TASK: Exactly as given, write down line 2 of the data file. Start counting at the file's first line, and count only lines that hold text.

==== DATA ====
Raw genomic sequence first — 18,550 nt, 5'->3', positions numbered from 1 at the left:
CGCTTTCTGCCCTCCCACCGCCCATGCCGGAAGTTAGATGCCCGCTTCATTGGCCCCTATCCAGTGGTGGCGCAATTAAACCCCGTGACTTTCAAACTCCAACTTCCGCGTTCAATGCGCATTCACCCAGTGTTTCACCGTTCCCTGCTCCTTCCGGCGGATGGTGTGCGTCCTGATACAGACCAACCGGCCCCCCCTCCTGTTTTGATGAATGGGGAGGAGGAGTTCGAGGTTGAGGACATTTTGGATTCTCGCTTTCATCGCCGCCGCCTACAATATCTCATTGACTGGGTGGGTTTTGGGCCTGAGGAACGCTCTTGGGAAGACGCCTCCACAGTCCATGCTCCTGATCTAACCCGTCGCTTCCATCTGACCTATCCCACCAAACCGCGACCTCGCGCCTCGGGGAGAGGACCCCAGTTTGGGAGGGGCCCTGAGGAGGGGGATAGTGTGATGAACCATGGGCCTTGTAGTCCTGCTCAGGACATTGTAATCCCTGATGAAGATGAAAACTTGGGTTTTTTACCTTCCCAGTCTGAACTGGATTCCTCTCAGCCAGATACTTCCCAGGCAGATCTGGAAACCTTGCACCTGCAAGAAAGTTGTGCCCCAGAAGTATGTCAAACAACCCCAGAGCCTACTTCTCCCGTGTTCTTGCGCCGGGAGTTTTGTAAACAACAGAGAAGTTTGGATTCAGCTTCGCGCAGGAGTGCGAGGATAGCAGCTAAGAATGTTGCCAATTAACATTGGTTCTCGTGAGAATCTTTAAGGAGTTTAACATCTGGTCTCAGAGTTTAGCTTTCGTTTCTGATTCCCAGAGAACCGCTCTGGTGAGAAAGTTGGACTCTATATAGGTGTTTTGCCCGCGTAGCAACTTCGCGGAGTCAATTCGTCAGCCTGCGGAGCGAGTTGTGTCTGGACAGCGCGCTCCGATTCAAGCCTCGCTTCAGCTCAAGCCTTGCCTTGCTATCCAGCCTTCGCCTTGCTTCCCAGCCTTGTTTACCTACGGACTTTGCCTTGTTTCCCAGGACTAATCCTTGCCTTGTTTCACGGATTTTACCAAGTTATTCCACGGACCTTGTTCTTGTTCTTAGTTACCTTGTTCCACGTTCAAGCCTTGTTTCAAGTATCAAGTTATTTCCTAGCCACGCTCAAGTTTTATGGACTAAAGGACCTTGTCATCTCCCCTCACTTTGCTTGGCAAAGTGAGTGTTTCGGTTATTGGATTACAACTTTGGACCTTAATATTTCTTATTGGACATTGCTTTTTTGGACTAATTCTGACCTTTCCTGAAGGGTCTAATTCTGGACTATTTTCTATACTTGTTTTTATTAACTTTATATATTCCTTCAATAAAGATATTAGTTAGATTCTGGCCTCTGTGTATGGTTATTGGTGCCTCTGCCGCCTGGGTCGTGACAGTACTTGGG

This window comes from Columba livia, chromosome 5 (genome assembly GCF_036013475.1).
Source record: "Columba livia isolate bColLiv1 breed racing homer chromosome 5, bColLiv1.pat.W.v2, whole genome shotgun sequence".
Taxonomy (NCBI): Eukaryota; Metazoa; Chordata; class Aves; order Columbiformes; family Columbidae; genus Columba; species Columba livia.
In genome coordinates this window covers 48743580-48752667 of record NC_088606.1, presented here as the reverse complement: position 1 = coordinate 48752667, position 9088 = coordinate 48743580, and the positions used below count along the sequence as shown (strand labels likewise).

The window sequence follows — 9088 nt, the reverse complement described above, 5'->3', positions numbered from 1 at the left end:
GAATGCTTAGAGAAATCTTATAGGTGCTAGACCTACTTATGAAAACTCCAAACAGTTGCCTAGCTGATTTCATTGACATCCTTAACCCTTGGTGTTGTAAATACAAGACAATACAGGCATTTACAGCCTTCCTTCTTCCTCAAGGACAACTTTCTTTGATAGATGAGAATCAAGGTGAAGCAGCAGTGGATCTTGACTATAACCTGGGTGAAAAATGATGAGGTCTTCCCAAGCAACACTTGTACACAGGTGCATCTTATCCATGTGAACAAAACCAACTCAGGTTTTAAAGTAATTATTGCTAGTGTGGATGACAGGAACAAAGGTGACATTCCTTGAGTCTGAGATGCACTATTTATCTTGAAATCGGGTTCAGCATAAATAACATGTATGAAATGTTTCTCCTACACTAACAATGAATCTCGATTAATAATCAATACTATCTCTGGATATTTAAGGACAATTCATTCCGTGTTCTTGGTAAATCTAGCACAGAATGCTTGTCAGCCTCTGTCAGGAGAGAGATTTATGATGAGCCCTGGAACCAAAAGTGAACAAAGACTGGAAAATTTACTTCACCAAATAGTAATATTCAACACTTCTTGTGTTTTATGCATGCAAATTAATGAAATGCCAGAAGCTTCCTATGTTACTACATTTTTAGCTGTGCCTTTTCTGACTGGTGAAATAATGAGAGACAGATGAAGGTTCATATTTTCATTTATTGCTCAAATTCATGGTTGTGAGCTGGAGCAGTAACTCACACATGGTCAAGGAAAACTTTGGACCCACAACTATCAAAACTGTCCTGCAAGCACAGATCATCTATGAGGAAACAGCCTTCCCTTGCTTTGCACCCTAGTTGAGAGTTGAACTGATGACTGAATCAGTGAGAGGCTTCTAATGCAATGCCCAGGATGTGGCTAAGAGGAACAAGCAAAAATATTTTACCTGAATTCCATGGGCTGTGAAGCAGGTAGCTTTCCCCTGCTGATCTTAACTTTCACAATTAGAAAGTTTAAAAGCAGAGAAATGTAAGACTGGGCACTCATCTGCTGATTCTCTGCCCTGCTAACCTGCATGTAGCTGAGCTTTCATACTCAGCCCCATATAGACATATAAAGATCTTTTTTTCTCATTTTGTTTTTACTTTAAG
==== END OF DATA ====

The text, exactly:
CGCTTTCTGCCCTCCCACCGCCCATGCCGGAAGTTAGATGCCCGCTTCATTGGCCCCTATCCAGTGGTGGCGCAATTAAACCCCGTGACTTTCAAACTCCAACTTCCGCGTTCAATGCGCATTCACCCAGTGTTTCACCGTTCCCTGCTCCTTCCGGCGGATGGTGTGCGTCCTGATACAGACCAACCGGCCCCCCCTCCTGTTTTGATGAATGGGGAGGAGGAGTTCGAGGTTGAGGACATTTTGGATTCTCGCTTTCATCGCCGCCGCCTACAATATCTCATTGACTGGGTGGGTTTTGGGCCTGAGGAACGCTCTTGGGAAGACGCCTCCACAGTCCATGCTCCTGATCTAACCCGTCGCTTCCATCTGACCTATCCCACCAAACCGCGACCTCGCGCCTCGGGGAGAGGACCCCAGTTTGGGAGGGGCCCTGAGGAGGGGGATAGTGTGATGAACCATGGGCCTTGTAGTCCTGCTCAGGACATTGTAATCCCTGATGAAGATGAAAACTTGGGTTTTTTACCTTCCCAGTCTGAACTGGATTCCTCTCAGCCAGATACTTCCCAGGCAGATCTGGAAACCTTGCACCTGCAAGAAAGTTGTGCCCCAGAAGTATGTCAAACAACCCCAGAGCCTACTTCTCCCGTGTTCTTGCGCCGGGAGTTTTGTAAACAACAGAGAAGTTTGGATTCAGCTTCGCGCAGGAGTGCGAGGATAGCAGCTAAGAATGTTGCCAATTAACATTGGTTCTCGTGAGAATCTTTAAGGAGTTTAACATCTGGTCTCAGAGTTTAGCTTTCGTTTCTGATTCCCAGAGAACCGCTCTGGTGAGAAAGTTGGACTCTATATAGGTGTTTTGCCCGCGTAGCAACTTCGCGGAGTCAATTCGTCAGCCTGCGGAGCGAGTTGTGTCTGGACAGCGCGCTCCGATTCAAGCCTCGCTTCAGCTCAAGCCTTGCCTTGCTATCCAGCCTTCGCCTTGCTTCCCAGCCTTGTTTACCTACGGACTTTGCCTTGTTTCCCAGGACTAATCCTTGCCTTGTTTCACGGATTTTACCAAGTTATTCCACGGACCTTGTTCTTGTTCTTAGTTACCTTGTTCCACGTTCAAGCCTTGTTTCAAGTATCAAGTTATTTCCTAGCCACGCTCAAGTTTTATGGACTAAAGGACCTTGTCATCTCCCCTCACTTTGCTTGGCAAAGTGAGTGTTTCGGTTATTGGATTACAACTTTGGACCTTAATATTTCTTATTGGACATTGCTTTTTTGGACTAATTCTGACCTTTCCTGAAGGGTCTAATTCTGGACTATTTTCTATACTTGTTTTTATTAACTTTATATATTCCTTCAATAAAGATATTAGTTAGATTCTGGCCTCTGTGTATGGTTATTGGTGCCTCTGCCGCCTGGGTCGTGACAGTACTTGGG